Another thing that kind of builds on Alyssa's great advice that I thought of is to expect it.

Not in a pessimistic way...but in an accepting way if that makes sense. Kids are messy and they make a lot of mistakes. That is the way it is.

I can choose to roll my eyes at the grass stains on their pants...again...or I can just expect to stain treat them every time. No worries...because that is what happens around here.

I can get frustrated that my child is not listening and slow to obey {hard one for me!} or I can just expect it and put in place natural consequences. I can also just expect that it will take him 15 minutes to do something that should only take 5 minutes so that I won't freak out when we are late. No problem. I expect it so we plan ahead and start earlier.

This is something I have been working on anyway. It certainly improves my mood and helps me be in a more patient/teaching mode rather than disciplinarian mode.

Tannie Datwyler said...

One thing that helps me a lot is to take a step back and realize who's fault it really is. MANY times it is MINE.

Example - my son gets in the fridge and pours water bottles all over my living room. Well, it's my fault for leaving him unattended long enough for him to do that (he's not even 2) and for putting so many tempting water bottles in my fridge.

Another example - my daughter decided to slide down the stairs on her tummy this morning instead of walk (can she walk? Yes, for heaven sake she's 4, but she was just having fun) and she knocked over the CD player that was sitting on the stairs waiting to go up. She kind of ruined the CD player because it smashed on the landing, and then she cried. But I didn't get mad because it was my fault for leaving it there instead of taking care of it.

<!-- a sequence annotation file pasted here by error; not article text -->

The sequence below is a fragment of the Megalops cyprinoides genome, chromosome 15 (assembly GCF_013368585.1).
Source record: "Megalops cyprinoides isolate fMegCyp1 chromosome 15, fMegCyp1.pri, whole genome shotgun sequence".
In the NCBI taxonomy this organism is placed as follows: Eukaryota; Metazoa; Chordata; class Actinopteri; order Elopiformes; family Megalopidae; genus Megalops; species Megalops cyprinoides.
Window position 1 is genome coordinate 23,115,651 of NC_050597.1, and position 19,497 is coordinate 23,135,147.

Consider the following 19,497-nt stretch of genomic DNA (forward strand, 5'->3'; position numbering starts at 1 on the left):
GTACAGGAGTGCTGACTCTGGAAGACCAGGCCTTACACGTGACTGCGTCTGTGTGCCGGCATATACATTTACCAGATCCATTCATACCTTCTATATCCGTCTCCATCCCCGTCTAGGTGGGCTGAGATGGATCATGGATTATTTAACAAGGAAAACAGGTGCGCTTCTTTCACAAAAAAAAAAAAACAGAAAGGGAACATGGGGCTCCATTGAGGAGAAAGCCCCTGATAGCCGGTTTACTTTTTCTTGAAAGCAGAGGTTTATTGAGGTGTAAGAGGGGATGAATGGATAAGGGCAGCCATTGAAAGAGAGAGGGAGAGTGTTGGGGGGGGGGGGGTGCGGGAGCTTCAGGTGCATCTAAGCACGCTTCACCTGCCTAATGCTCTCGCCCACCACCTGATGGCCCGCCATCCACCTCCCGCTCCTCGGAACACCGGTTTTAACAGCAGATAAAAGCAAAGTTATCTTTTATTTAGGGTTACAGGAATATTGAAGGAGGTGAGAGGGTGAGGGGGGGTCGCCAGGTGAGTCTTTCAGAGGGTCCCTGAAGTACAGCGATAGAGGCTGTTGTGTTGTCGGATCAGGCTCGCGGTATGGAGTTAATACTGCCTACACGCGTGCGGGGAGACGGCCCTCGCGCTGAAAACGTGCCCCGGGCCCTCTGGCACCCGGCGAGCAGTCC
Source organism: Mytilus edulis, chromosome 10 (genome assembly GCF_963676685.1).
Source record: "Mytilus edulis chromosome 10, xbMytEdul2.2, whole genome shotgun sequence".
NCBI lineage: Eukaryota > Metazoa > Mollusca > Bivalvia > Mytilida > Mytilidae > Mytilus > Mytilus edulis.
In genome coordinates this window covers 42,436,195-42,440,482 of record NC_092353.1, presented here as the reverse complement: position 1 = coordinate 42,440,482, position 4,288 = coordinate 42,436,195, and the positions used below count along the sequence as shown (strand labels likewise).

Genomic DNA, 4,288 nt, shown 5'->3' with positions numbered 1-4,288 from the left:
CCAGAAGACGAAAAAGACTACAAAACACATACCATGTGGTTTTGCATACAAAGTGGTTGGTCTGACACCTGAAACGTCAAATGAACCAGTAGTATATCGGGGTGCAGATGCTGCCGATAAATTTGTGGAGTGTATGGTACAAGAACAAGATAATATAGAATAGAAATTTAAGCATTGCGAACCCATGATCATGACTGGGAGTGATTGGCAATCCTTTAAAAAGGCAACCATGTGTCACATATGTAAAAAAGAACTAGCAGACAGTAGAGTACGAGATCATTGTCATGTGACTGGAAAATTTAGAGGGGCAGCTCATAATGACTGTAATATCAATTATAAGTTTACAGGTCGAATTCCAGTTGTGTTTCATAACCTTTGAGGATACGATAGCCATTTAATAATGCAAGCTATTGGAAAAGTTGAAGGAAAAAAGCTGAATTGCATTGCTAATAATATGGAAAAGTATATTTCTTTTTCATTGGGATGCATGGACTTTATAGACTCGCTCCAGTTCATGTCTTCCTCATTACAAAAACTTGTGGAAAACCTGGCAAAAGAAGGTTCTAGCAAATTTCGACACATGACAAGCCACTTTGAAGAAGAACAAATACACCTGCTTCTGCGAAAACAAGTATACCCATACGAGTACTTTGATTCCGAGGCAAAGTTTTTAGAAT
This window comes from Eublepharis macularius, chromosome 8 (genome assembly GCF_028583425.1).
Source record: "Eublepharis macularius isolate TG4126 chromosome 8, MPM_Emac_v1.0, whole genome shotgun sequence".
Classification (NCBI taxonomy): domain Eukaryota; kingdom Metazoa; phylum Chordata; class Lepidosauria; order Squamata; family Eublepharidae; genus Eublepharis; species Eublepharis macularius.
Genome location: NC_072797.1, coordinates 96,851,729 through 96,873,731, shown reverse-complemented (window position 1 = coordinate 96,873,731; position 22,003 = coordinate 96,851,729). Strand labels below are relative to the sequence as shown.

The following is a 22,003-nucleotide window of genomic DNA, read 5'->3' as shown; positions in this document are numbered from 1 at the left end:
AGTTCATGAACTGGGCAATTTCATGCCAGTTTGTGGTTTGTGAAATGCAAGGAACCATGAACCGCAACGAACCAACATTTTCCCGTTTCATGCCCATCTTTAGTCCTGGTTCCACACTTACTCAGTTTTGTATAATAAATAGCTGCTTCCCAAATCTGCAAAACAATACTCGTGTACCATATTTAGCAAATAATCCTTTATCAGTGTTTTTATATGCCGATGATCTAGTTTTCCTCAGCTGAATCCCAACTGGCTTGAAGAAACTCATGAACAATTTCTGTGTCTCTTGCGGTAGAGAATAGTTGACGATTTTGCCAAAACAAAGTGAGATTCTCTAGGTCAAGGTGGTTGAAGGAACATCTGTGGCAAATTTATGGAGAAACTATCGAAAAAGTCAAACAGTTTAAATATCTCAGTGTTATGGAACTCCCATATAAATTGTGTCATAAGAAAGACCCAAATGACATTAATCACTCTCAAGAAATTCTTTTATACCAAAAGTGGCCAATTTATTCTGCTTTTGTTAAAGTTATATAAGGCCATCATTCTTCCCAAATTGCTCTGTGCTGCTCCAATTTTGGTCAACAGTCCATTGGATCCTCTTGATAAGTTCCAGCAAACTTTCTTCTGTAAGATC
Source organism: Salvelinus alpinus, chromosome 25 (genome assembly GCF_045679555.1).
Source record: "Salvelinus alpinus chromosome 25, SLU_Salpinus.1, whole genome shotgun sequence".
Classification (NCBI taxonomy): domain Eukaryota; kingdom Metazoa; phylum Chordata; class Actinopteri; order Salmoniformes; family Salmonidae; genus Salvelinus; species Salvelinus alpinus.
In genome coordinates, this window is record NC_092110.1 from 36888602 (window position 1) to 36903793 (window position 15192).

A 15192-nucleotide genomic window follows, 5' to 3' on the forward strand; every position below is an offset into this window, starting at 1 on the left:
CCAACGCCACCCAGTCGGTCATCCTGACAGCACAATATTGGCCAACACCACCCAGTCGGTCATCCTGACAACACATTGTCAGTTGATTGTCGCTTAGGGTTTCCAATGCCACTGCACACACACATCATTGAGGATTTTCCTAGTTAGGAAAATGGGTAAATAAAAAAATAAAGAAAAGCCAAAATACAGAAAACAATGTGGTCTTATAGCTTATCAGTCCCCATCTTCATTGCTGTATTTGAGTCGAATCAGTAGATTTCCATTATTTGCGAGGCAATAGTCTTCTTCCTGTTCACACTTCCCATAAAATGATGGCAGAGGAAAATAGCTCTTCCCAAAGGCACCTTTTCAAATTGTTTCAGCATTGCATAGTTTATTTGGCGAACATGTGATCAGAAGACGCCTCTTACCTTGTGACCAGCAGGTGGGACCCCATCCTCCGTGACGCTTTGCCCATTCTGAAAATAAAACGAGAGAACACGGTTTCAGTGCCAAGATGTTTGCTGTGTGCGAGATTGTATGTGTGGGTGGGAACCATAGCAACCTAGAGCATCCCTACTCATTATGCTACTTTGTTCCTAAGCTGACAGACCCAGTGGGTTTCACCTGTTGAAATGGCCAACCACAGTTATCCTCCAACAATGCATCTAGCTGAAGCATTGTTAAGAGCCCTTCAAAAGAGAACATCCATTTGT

See? Now, sometimes OF COURSE it is the child's choices and they have a lot of responsibility in the matter. But again, I find that if I take part of the responsibility on myself I'm better able to handle the discipline. I can then talk about the right choice to be made, apply a consequence if necessary, and also caution myself for the future so it doesn't happen again.

Heather said...

I love the idea of running to get the camera. Not only is that good for a little cool off time, but it's also proof to grandma and grandpa that the little angel can sometimes be a devil. I swear, they don't believe it otherwise. :)